). In a recent report, patients treated with NAC during cardiovascular surgery had increased blood loss compared with untreated patients (35
). However, no deaths were reported in the NAC-treated group as compared with 7 deaths in the untreated group (P
= 0.007), suggesting another beneficial effect of NAC. Our own studies of the effect of NAC administration on the tail-bleeding times in mice surprisingly showed no difference between NAC-treated mice and control mice at either 30 minutes or 8 hours after administration. This result should be interpreted cautiously, particularly given the many antihemostatic effects of NAC we demonstrated using other tests.
This safety profile makes NAC a potentially useful first-line therapy for TTP when the diagnosis is in doubt or when plasmapheresis is unavailable. For a physician faced with a patient with potential TTP, the diagnosis is rarely clear cut. None of the cardinal signs of TTP are specific for the disease, so they are often ascribed to other syndromes, particularly in the early stages of the clinical course or in patients with concomitant illnesses. Tests to rapidly detect ADAMTS13
deficiency are not at present routinely available in hospitals, and TTP patients may display near-normal ADAMTS13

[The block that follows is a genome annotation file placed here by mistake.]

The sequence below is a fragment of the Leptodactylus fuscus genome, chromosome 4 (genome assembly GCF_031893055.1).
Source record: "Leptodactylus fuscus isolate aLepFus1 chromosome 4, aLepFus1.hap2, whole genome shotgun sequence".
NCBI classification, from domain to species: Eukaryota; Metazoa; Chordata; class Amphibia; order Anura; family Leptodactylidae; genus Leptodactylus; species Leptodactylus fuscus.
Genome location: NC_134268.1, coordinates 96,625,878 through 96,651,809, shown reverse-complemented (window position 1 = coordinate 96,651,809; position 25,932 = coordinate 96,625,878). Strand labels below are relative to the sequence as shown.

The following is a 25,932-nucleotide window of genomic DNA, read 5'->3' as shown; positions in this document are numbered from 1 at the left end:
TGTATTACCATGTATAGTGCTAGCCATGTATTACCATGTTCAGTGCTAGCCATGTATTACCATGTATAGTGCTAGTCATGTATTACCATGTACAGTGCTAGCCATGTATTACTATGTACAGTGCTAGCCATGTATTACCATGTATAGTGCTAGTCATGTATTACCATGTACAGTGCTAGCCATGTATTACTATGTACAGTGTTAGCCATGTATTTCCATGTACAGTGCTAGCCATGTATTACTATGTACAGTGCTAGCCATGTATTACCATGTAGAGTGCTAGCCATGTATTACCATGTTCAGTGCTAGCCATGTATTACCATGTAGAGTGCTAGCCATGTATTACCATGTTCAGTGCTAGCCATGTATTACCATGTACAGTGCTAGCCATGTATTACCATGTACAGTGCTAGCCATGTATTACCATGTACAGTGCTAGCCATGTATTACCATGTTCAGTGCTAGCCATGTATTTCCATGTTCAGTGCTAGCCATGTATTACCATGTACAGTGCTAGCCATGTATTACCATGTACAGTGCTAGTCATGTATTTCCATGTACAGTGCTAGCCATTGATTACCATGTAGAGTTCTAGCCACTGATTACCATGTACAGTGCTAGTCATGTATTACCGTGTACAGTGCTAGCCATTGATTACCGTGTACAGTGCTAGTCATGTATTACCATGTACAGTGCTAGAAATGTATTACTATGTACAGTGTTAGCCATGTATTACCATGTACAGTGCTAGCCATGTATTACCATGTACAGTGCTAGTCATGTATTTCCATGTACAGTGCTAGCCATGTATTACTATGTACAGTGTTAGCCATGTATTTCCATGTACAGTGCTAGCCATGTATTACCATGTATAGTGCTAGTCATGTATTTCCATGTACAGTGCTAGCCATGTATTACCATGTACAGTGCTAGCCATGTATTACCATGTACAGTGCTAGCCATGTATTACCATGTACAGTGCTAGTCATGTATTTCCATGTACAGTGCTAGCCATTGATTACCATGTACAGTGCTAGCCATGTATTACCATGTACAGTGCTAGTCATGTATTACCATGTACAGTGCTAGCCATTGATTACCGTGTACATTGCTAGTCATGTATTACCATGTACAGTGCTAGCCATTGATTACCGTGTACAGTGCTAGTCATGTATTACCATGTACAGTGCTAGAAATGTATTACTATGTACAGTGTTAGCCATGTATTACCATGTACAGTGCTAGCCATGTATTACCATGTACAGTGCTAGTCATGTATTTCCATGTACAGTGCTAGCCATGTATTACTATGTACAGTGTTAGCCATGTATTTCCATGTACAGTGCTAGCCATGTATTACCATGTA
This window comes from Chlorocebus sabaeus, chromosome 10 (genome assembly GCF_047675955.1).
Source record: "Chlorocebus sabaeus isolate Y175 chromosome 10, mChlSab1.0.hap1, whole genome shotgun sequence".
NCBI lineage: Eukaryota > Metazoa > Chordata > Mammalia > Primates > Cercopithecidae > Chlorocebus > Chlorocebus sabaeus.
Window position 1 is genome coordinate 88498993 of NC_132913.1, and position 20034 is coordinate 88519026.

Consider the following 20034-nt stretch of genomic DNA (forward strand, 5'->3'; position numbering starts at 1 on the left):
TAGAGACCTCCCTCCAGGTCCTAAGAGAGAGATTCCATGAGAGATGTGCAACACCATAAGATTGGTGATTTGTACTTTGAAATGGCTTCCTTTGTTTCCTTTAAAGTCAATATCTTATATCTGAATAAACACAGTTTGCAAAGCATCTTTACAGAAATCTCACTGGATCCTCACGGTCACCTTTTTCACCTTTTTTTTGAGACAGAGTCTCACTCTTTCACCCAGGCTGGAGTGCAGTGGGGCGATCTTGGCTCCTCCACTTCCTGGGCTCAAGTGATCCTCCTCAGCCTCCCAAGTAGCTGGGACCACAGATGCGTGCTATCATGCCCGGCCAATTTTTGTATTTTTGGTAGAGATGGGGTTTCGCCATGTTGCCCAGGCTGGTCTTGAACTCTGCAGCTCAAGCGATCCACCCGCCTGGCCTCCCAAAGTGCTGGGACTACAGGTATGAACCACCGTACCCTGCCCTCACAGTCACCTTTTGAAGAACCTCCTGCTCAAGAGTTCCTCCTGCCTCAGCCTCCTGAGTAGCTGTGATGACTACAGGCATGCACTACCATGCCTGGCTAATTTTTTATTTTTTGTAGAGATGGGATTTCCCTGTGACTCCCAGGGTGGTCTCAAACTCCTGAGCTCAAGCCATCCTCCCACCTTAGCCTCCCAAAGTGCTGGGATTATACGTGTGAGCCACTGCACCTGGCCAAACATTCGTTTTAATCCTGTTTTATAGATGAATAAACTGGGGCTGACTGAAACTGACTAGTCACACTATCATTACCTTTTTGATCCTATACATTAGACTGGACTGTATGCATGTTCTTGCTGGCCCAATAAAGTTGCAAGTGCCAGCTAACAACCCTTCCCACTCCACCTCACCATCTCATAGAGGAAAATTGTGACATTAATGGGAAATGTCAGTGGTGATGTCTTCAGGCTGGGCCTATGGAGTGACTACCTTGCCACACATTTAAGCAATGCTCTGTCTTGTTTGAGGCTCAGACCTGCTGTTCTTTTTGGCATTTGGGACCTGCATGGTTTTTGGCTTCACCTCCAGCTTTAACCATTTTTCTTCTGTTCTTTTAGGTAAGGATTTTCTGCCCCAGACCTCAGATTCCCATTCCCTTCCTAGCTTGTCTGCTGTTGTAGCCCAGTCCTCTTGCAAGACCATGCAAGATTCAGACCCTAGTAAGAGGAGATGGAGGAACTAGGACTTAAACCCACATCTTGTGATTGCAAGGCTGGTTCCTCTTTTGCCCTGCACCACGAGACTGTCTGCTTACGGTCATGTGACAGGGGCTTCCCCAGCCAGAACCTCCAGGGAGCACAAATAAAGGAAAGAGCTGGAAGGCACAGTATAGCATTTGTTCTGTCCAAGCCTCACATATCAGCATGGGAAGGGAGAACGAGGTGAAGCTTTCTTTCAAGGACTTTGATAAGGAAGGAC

). The risk of missing the diagnosis of TTP could have disastrous consequences for the patient; yet receiving the presumptive diagnosis of TTP commits that patient to a long and potentially dangerous course of therapy with plasmapheresis. NAC might thus be used to treat TTP while awaiting a definitive diagnosis or availability of plasmapheresis.
Another attractive feature of NAC is its low cost and wide availability. The drug could thus be employed as a temporizing therapy for TTP where plasmapheresis is not readily available. It might also be used in long-term therapy for TTP, especially in those patients with the acquired form of the disorder whose course is self limited when given the appropriate therapy. Clinical trials on healthy individuals and TTP patients will be the next step for determining NAC’s utility as an adjunct or first-line therapy of TTP.
If NAC proves useful in TTP, its use could be extended to other syndromes in which hyperactive vWF might also have a role, such as sickle cell anemia (6
), myocardial infarction (38
), cerebral malaria (39
), and stroke (41
). We therefore expect that the result of this study may stimulate investigation of NAC as a therapy for several other disorders in which excessive vWF-mediated cell adhesion plays a causative role.